How we found the right boat

Ocean Navigator|July/August 2020

How we found the right boat
My wife, Clarice, and I talked about living aboard a boat for years before we made the plunge. Here are some of the considerations we worked through.

For us, live-aboard cruising was more of a fantasy than even a dream. It wasn’t until we were walking the docks in Anacortes, Wash., as an outing to enjoy a sunny day that a realistic plan started to form in our minds. We looked at two used 40-foot brokerage recreational trawlers that sat side by side on the dock, and some pieces fell into place that eventually were to be very important to us.

One of the boats was less than 5 years old, in excellent condition with newer electronics and was ready for coastal cruising in style. This was the type of cruising for which it had been designed and built by a local company known for the quality of their work. The other boat was at least a decade older but was clearly built for offshore travel. What struck us was that the price of the two boats was within $10,000 of each other. In other words, a buyer could get an older ocean capable boat or a newer, really nice coastal cruiser for about the same price.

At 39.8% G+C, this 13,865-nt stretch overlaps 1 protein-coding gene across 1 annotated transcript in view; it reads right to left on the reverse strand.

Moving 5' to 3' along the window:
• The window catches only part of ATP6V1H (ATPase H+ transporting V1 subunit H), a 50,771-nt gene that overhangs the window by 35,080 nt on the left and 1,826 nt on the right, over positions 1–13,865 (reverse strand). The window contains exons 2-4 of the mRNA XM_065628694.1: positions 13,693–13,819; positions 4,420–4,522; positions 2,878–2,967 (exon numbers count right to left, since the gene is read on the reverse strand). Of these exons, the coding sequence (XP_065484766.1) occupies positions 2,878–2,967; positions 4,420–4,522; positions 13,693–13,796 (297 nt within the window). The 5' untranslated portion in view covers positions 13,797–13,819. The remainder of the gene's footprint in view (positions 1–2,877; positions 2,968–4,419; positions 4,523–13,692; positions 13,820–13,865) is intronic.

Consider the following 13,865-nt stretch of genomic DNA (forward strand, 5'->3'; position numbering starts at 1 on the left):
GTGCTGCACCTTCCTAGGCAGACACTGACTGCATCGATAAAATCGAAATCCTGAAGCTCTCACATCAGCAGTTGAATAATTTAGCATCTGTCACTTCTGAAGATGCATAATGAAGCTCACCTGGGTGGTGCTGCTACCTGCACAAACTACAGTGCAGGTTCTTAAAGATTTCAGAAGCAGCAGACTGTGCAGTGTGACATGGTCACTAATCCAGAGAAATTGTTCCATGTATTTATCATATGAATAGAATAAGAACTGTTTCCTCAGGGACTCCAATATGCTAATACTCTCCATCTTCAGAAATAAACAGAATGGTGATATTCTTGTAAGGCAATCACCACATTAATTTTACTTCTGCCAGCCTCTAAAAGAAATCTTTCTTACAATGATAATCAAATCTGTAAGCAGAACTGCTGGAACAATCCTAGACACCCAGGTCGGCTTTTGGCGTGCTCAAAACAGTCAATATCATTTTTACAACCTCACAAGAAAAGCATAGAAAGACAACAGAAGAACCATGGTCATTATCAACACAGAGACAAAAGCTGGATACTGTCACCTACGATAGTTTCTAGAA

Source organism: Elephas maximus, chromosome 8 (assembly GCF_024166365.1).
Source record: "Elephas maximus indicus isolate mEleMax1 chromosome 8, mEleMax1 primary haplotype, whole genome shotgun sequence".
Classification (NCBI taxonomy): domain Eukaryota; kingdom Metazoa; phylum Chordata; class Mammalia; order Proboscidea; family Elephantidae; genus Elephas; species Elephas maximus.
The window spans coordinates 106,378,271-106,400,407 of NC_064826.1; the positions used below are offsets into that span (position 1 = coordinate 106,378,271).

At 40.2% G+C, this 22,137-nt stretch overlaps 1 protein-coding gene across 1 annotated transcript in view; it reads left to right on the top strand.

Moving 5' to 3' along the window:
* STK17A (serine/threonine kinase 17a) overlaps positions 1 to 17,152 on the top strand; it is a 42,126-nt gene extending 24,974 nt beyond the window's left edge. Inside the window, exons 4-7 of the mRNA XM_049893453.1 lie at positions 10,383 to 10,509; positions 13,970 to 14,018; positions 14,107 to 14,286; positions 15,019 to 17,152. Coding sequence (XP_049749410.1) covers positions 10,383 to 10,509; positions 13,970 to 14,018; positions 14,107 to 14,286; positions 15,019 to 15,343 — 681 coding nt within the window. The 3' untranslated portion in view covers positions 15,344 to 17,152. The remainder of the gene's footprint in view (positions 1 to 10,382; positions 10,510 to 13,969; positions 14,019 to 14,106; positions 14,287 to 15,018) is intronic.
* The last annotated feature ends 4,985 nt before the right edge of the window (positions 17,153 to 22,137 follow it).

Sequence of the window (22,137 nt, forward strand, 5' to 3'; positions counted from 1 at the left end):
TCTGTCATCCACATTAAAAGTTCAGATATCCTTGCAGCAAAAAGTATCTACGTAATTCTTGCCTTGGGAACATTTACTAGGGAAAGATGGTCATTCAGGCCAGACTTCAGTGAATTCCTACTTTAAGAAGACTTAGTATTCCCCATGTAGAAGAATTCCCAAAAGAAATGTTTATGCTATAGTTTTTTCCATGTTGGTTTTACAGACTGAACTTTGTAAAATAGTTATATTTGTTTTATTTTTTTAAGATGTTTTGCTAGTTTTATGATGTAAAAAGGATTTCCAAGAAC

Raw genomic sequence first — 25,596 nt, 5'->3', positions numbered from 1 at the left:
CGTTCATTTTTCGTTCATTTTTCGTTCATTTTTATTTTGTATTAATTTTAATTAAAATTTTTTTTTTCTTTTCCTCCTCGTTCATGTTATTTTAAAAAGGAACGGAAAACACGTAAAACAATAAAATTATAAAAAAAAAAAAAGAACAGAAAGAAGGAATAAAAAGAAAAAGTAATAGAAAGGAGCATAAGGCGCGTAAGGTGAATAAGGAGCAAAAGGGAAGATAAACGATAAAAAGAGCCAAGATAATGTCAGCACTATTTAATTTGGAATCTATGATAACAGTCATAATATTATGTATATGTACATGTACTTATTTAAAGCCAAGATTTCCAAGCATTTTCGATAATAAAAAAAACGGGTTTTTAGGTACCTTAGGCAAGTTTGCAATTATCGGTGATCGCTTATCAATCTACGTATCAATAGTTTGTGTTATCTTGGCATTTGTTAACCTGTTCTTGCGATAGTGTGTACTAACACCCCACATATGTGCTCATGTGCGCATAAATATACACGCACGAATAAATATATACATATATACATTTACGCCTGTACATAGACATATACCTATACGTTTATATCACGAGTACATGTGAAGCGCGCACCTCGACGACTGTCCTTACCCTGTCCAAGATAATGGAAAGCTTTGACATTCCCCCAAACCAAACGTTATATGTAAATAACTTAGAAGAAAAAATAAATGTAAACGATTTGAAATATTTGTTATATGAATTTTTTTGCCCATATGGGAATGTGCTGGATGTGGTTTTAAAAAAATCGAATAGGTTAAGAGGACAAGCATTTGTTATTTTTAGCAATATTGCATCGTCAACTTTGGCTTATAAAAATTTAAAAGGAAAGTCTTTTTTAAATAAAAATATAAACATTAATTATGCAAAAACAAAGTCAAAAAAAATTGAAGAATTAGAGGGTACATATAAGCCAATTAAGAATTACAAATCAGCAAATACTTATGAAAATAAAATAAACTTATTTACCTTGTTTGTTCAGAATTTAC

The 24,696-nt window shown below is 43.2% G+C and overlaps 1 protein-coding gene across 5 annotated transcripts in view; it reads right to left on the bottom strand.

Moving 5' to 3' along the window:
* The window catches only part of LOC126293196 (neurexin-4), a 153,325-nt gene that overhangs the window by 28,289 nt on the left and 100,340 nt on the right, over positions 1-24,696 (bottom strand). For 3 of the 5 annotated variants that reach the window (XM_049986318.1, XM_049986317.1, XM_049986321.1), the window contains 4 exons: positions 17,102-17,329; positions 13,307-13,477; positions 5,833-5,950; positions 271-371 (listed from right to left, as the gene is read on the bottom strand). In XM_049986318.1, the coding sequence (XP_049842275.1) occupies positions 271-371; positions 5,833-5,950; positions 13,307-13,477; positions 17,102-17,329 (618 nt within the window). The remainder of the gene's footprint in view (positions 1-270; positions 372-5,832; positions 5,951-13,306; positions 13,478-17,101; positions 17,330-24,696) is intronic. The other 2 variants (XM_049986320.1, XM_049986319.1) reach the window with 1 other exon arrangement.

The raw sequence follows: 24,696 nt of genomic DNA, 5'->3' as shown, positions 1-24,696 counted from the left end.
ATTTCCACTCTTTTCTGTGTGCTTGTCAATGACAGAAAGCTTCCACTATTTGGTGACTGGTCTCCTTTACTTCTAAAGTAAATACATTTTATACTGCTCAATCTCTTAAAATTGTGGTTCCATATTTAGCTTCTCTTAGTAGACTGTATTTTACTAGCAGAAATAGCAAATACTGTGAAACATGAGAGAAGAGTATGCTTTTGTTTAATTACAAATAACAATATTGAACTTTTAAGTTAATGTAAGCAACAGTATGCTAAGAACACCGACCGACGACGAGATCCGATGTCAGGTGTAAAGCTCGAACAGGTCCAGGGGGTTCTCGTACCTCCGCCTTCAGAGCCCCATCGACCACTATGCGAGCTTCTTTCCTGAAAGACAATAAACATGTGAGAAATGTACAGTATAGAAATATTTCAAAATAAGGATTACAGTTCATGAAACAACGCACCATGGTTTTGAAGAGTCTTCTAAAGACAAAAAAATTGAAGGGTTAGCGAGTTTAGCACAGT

We went home and started reading, and learned that the Nordhavn 40 (the older boat) had indeed proven itself as ocean capable. This was a huge “Aha!” moment for us, as we realized that we could potentially afford a world-capable cruising boat if we were just willing to look at the used market. We would have to deal with the extra costs of any deferred maintenance and things like older electronics, but we would benefit from a hull and running gear more consistent with commercial boat equipment and with plenty of nautical miles still left in them.

Next, we took time to have some serious heart-to-heart talks with each other about our dreams and goals since “older adulthood” was coming toward us like an out-of-control freight train. The importance of these frank discussions cannot be over-emphasized, as we have heard a now-familiar story of one partner wanting to cruise and the other just going along but not fully into the plan. The end result is that after a couple of months of being closely cooped up in a boat that seems to shrink over time (and especially with longer passages), the life partners end up separating at the next port.

Cruising on a budget


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July/August 2020